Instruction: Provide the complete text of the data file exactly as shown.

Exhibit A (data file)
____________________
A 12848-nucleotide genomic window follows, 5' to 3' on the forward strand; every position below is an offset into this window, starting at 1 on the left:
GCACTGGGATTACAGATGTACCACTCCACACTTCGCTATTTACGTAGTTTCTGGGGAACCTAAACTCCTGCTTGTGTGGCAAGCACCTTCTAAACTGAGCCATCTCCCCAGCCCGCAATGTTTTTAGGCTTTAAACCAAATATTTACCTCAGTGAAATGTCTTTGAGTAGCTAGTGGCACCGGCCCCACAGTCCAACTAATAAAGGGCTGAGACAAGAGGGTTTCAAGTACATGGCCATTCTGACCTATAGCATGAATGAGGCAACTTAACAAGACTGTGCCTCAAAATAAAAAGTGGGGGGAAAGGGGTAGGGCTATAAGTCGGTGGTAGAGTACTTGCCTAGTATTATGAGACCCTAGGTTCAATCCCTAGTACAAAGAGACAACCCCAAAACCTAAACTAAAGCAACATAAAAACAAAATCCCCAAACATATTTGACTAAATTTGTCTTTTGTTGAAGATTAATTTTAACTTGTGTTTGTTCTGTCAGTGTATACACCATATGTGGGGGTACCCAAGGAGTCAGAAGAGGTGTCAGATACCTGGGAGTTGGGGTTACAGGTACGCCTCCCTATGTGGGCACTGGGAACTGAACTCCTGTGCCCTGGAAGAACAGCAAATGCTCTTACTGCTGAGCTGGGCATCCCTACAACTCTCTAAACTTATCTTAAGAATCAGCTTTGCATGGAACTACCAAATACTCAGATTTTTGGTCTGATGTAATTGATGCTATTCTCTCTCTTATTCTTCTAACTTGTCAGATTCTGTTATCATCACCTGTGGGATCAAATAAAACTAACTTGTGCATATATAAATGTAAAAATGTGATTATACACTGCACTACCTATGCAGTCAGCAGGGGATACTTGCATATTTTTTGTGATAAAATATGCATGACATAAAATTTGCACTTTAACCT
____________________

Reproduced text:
A 12848-nucleotide genomic window follows, 5' to 3' on the forward strand; every position below is an offset into this window, starting at 1 on the left:
GCACTGGGATTACAGATGTACCACTCCACACTTCGCTATTTACGTAGTTTCTGGGGAACCTAAACTCCTGCTTGTGTGGCAAGCACCTTCTAAACTGAGCCATCTCCCCAGCCCGCAATGTTTTTAGGCTTTAAACCAAATATTTACCTCAGTGAAATGTCTTTGAGTAGCTAGTGGCACCGGCCCCACAGTCCAACTAATAAAGGGCTGAGACAAGAGGGTTTCAAGTACATGGCCATTCTGACCTATAGCATGAATGAGGCAACTTAACAAGACTGTGCCTCAAAATAAAAAGTGGGGGGAAAGGGGTAGGGCTATAAGTCGGTGGTAGAGTACTTGCCTAGTATTATGAGACCCTAGGTTCAATCCCTAGTACAAAGAGACAACCCCAAAACCTAAACTAAAGCAACATAAAAACAAAATCCCCAAACATATTTGACTAAATTTGTCTTTTGTTGAAGATTAATTTTAACTTGTGTTTGTTCTGTCAGTGTATACACCATATGTGGGGGTACCCAAGGAGTCAGAAGAGGTGTCAGATACCTGGGAGTTGGGGTTACAGGTACGCCTCCCTATGTGGGCACTGGGAACTGAACTCCTGTGCCCTGGAAGAACAGCAAATGCTCTTACTGCTGAGCTGGGCATCCCTACAACTCTCTAAACTTATCTTAAGAATCAGCTTTGCATGGAACTACCAAATACTCAGATTTTTGGTCTGATGTAATTGATGCTATTCTCTCTCTTATTCTTCTAACTTGTCAGATTCTGTTATCATCACCTGTGGGATCAAATAAAACTAACTTGTGCATATATAAATGTAAAAATGTGATTATACACTGCACTACCTATGCAGTCAGCAGGGGATACTTGCATATTTTTTGTGATAAAATATGCATGACATAAAATTTGCACTTTAACCT